German ATC Technical Issues Delay Flights Across Europe

Airline passengers are once again feeling the impact of travel delays as an air traffic control failure in Germany has resulted in the cancellation of dozens of flights.

Major German ATC center goes down

Once again, technical failures at an air traffic control (ATC) center have reared their ugly head, leading to the cancellation of numerous flights and leaving passengers’ travel plans in chaos. This time, Frankfurt Airport in Germany has taken the hit, where an early morning outage at the ATC center in nearby Langen was hit by a technical issue earlier today.


Fraport, the operators of Germany’s largest airport, said that following the failure, there will be disruptions throughout European airspace and thus delays in operations and isolated flight cancellations at Frankfurt Airport.

German airline Lufthansa, which has its main hub in Frankfurt, responding to the fallout caused by the ATC failure, said in a statement,

“Due to a disruption at the German Air Traffic Control, the Lufthansa Group flight schedule to and from Frankfurt is affected. Please check the status of your flight before travelling. If your flight is cancelled, we suggest you do not travel to the airport. “

Software issues

This latest technical issue was reported to be linked to a software problem during the installation of an update at the Langen control center. Although the issue was resolved by 09:00 local time on Wednesday morning, travelers were told to expect delays and cancellations throughout the rest of the day before operations returned to normal.

Lufthansa operations from Frankfurt have been affected. Photo: Vincenzo Pace / Simple Flying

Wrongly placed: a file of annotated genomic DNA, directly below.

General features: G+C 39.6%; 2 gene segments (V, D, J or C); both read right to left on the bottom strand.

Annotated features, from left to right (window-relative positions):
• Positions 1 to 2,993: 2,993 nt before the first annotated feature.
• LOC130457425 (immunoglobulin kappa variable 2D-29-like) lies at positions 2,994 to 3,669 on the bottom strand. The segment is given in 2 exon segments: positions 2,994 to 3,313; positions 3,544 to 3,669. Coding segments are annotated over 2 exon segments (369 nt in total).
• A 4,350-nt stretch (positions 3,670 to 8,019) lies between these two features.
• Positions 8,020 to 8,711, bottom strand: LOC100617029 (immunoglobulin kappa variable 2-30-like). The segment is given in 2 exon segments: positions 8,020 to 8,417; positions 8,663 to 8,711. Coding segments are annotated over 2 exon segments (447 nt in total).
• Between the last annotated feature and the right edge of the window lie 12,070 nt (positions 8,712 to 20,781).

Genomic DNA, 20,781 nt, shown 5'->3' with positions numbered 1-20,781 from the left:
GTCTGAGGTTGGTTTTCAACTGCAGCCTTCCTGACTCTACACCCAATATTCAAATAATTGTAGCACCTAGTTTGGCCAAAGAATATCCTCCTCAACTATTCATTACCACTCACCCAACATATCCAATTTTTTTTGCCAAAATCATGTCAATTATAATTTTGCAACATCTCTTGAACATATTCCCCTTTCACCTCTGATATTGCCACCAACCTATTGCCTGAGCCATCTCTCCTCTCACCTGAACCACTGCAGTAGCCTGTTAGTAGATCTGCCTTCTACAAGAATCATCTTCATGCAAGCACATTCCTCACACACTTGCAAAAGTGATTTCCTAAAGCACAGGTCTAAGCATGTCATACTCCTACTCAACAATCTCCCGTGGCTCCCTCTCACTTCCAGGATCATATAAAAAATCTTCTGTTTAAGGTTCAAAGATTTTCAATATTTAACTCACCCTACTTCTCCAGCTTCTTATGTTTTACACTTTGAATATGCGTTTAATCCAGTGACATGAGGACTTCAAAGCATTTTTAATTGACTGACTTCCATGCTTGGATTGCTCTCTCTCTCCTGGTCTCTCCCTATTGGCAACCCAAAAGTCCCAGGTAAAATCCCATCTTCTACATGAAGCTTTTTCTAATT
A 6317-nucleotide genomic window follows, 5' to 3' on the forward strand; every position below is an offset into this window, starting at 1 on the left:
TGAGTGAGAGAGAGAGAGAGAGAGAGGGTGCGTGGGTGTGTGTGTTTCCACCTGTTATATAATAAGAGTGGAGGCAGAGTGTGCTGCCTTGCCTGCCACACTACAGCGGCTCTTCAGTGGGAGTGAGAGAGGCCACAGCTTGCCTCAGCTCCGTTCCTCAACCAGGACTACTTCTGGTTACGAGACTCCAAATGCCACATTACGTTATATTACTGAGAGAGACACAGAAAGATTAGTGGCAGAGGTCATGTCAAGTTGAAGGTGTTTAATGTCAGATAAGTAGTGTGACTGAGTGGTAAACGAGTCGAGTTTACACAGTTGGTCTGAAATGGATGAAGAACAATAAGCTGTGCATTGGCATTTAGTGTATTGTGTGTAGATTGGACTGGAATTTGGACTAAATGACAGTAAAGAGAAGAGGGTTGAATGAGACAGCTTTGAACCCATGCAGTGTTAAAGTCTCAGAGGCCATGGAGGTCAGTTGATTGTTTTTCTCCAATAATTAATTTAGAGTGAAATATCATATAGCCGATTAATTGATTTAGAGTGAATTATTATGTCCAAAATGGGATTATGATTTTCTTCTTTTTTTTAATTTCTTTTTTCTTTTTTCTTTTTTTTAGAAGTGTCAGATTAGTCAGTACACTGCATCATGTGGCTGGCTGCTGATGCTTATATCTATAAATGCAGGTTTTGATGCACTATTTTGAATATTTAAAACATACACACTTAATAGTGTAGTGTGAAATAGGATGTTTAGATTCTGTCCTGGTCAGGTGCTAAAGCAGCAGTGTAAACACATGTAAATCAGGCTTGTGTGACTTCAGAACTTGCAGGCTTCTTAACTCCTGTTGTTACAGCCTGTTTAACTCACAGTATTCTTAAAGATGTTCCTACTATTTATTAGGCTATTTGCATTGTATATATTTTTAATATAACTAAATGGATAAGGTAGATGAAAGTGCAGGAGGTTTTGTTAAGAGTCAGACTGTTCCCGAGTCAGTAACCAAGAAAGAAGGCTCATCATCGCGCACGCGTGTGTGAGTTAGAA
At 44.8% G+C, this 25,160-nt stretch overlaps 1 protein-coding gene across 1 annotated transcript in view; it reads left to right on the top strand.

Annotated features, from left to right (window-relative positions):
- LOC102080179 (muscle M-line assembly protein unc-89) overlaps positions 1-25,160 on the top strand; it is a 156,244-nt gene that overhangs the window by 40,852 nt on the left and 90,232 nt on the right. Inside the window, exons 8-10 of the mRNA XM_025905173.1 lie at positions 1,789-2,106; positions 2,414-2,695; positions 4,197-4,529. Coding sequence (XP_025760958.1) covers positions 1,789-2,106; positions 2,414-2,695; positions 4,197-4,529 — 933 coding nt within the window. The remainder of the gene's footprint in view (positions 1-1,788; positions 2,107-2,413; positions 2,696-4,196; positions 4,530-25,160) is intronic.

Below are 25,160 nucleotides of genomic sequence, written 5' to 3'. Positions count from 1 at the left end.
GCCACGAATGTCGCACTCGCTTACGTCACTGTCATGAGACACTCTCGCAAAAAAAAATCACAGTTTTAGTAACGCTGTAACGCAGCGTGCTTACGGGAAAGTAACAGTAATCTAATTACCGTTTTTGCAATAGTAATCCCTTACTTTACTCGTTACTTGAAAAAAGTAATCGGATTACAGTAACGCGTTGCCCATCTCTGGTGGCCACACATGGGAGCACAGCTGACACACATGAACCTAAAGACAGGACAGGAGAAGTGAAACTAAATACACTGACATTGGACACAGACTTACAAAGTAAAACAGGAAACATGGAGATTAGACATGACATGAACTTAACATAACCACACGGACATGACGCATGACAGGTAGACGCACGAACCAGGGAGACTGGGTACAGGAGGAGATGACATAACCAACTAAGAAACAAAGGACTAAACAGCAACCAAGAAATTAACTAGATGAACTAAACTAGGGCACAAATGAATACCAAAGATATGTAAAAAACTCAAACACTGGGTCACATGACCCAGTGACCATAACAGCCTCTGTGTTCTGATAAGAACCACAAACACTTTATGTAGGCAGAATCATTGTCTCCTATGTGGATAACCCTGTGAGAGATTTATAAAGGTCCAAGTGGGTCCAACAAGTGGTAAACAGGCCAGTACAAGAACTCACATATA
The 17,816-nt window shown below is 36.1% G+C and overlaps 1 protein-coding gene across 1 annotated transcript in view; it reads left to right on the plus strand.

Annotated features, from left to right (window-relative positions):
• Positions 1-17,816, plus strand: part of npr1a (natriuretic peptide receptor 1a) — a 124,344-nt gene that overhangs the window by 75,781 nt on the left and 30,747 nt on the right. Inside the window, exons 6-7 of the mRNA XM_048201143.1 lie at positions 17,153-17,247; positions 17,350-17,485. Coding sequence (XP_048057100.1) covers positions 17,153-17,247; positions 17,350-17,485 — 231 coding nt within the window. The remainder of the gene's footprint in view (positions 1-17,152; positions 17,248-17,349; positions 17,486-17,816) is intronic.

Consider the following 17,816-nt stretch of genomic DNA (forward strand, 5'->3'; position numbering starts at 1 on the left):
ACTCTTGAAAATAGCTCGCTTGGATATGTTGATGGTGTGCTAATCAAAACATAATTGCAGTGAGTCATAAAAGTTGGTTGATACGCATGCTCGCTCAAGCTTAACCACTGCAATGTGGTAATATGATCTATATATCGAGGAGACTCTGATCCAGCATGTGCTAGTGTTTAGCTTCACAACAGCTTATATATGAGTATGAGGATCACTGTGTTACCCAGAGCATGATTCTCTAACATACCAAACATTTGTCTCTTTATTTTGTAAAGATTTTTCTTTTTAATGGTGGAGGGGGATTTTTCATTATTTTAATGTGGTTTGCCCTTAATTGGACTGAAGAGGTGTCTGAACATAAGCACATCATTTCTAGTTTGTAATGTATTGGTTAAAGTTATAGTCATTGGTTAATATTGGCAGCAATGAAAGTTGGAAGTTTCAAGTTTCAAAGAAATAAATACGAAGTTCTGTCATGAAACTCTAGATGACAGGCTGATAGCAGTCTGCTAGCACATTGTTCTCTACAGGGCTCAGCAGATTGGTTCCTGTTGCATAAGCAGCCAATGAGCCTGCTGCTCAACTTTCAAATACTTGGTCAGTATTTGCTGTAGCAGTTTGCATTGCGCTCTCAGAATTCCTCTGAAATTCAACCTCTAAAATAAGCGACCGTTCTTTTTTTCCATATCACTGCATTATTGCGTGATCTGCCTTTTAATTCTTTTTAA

The Langen ATC center controls the lower airspace in the central regions of Germany, including some of the country’s busiest airports, including Düsseldorf, Cologne, and Frankfurt. The geographical area controlled by the Langen center stretches from Kassel to Lake Constance and from the French border to Thuringia.

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Seek information before travelling

Fraport urged passengers to prepare before trying to travel. In guidance issued on its website this morning, Frankfurt Airport was advising passengers,

“Passengers should allow sufficient time for their journey and arrive at the check-in desk as early as possible before departure. Passengers must also check their flight status in advance on airlines’ websites.”

More of the same

In recent weeks, staff shortages at airports and airlines combined with rising demand for travel have resulted in chaos for passengers in Germany as well as other European countries. Back in March, I reported on the industrial action by ground staff which affected operations at Frankfurt Airport for two weeks in a row.

Yet this issue is far more widespread than just Germany. ATC issues, whether they be technical faults or staff shortages, are plaguing the European airline scene, causing misery and delay for millions of travelers just as the northern summer peak approaches.

Frankfurt Airport has already seen industrial action more than once in 2022. Photo: Fraport AG

Compounding the miseries are delays and cancellations caused by staff shortages at airlines and airports, with both failing to adequately increase staff numbers to meet the pent-up demand for travel as the industry bounces back from the pandemic.

Numerous airlines are having to cut back services, re-route passengers, and manage operations crises almost daily as they struggle to meet their obligations to their passengers.

With increasing numbers of staff at various airlines across Europe (and beyond) also threatening industrial action, this summer is set to be a tough and frustrating one for potentially millions of airline passengers, who are seeking some respite after two years of uncertainty caused by the COVID-19 pandemic.

Lufthansa will be hoping things settle down for the imminent start of the summer travel peak. Photo: Lufthansa.

Meanwhile, back in Germany, Government ministers are set to present their plans aimed at addressing the overall situation affecting commercial aviation in the country in the German parliament on Wednesday.

What are your thoughts on this latest ATC failure? What are your predictions for air travelers this summer across Europe? Let us know in the comments.

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